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J Nutr. 2003 Nov;133(11 Suppl 2):3941S-3949S.

Animal source foods improve dietary quality, micronutrient status, growth and cognitive function in Kenyan school children: background, study design and baseline findings.

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Department of Community Health Sciences and Pediatrics, Schools of Public Health and Medicine, University of California, Los Angeles, CA, USA.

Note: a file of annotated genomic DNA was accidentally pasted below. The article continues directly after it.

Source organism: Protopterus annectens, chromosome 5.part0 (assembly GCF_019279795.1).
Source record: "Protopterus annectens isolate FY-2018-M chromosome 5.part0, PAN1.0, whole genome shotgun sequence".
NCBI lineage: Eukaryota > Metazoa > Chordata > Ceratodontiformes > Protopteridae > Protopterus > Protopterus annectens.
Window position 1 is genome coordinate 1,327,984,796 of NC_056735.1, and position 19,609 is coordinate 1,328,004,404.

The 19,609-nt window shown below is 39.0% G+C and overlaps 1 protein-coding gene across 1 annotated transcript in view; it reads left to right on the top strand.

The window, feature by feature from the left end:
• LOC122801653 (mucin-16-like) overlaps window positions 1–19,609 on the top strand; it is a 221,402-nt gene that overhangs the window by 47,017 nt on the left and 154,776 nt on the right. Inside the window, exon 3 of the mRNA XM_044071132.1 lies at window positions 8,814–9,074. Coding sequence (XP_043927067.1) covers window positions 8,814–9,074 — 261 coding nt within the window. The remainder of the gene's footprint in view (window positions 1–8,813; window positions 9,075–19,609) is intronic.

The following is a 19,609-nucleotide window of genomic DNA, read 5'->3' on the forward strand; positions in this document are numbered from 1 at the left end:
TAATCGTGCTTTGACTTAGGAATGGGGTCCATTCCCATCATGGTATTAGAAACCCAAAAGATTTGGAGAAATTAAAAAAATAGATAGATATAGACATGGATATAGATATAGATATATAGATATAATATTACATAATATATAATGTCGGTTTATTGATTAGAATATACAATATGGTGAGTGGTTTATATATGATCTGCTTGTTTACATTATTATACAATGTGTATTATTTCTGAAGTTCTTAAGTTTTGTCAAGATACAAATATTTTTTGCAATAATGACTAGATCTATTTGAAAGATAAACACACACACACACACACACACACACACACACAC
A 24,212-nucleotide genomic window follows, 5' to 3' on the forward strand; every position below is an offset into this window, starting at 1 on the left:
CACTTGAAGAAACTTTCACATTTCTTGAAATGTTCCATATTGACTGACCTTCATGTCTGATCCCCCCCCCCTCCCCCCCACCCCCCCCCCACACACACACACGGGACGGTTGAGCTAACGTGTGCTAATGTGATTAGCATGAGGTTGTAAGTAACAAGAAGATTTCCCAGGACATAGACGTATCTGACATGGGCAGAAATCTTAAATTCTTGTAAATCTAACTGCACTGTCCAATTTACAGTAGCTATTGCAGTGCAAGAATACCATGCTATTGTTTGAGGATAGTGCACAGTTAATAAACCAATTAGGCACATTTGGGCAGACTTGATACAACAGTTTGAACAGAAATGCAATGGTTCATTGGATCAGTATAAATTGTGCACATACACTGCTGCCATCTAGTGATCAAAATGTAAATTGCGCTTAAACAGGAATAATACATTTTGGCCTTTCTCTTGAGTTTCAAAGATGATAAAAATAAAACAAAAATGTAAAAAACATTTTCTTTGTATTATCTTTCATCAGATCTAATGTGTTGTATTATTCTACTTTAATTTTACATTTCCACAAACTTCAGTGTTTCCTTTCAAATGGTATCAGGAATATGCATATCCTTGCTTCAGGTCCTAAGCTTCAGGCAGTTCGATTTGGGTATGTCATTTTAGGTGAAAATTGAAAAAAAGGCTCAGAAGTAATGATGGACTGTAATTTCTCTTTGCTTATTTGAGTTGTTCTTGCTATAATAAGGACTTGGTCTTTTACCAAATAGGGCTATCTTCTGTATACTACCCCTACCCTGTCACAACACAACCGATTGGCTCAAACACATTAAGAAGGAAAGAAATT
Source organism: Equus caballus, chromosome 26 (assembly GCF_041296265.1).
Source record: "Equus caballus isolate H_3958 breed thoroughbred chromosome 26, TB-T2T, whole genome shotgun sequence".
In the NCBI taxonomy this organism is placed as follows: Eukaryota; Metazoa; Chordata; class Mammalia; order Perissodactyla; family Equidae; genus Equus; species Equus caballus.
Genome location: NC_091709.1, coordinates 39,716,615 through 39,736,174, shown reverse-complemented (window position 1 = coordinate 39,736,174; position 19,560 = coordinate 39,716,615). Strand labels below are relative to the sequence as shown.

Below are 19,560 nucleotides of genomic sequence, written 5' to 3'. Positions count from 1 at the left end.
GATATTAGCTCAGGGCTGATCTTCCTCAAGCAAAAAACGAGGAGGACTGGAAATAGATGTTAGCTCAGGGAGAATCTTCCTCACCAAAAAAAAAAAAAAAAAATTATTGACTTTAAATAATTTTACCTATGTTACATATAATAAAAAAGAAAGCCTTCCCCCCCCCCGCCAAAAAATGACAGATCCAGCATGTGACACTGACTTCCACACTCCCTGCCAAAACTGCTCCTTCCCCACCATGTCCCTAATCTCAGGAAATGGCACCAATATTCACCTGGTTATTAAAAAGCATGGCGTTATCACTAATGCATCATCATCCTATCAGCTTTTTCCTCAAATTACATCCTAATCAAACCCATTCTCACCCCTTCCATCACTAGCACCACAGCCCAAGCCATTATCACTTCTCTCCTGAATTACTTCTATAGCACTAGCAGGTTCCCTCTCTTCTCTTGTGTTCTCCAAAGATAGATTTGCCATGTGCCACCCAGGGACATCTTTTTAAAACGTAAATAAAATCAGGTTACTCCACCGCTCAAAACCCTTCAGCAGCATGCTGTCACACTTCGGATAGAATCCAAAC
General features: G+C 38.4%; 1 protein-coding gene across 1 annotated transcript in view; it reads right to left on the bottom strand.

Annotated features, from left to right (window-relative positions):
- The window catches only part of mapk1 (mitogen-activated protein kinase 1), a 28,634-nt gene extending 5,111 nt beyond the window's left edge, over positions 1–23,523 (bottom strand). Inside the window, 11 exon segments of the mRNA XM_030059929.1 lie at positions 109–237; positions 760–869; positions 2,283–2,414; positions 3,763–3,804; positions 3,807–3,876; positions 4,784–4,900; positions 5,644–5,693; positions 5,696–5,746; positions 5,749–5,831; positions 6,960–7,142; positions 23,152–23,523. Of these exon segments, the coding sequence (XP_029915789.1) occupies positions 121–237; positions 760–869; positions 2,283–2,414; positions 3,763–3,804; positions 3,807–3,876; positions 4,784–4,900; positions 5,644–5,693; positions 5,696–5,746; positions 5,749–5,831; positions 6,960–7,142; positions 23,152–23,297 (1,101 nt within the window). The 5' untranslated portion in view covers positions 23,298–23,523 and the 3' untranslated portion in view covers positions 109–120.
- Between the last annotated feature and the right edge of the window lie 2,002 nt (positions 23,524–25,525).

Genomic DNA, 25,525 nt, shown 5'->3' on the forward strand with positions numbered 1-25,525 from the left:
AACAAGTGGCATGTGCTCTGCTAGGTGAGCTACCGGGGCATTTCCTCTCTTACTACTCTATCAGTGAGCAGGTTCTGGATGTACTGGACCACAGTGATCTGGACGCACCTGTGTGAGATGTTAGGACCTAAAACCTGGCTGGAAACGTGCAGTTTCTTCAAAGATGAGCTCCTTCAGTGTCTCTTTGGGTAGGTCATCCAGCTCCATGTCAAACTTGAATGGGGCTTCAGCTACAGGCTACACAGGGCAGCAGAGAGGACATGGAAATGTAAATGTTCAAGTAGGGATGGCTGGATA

A previous longitudinal three-country study in Egypt, Kenya and Mexico found significant positive associations between intake of animal source foods (ASF) and growth, cognitive development and physical activity. To test for a causal relationship, a controlled school feeding intervention study was designed to test the hypotheses that ASF would improve micronutrient status, growth and cognitive function in Kenyan primary school children. Twelve rural Kenyan schools with 554 children were randomized to four feeding interventions using a local vegetable stew as the vehicle. The groups were designated as Meat, Milk, Energy and Control, who received no feedings. Feeding was carried out on school days for seven terms during 21 mo. Preintervention baseline measures included nutritional status, home food intake, anthropometry, biochemical measures of micronutrient status, malaria, intestinal parasites, health status and cognitive and behavioral measures. The measurements of each child were repeated at intervals over 2 y. Baseline data revealed stunting and underweight in approximately 30% of children and widespread inadequate intakes and/or biochemical evidence of micronutrient deficiencies, particularly of iron, zinc, vitamins A and B-12, riboflavin and calcium. Little or no ASF were eaten and fat intake was low. Malaria was present in 31% of children, and hookworm, amebiasis and giardia were widely prevalent. The outcomes measured were rates of change or increase during the intervention in cognitive function, growth, physical activity and behavior and micronutrient status. Hierarchical linear random effects modeling was used for analysis of outcomes.

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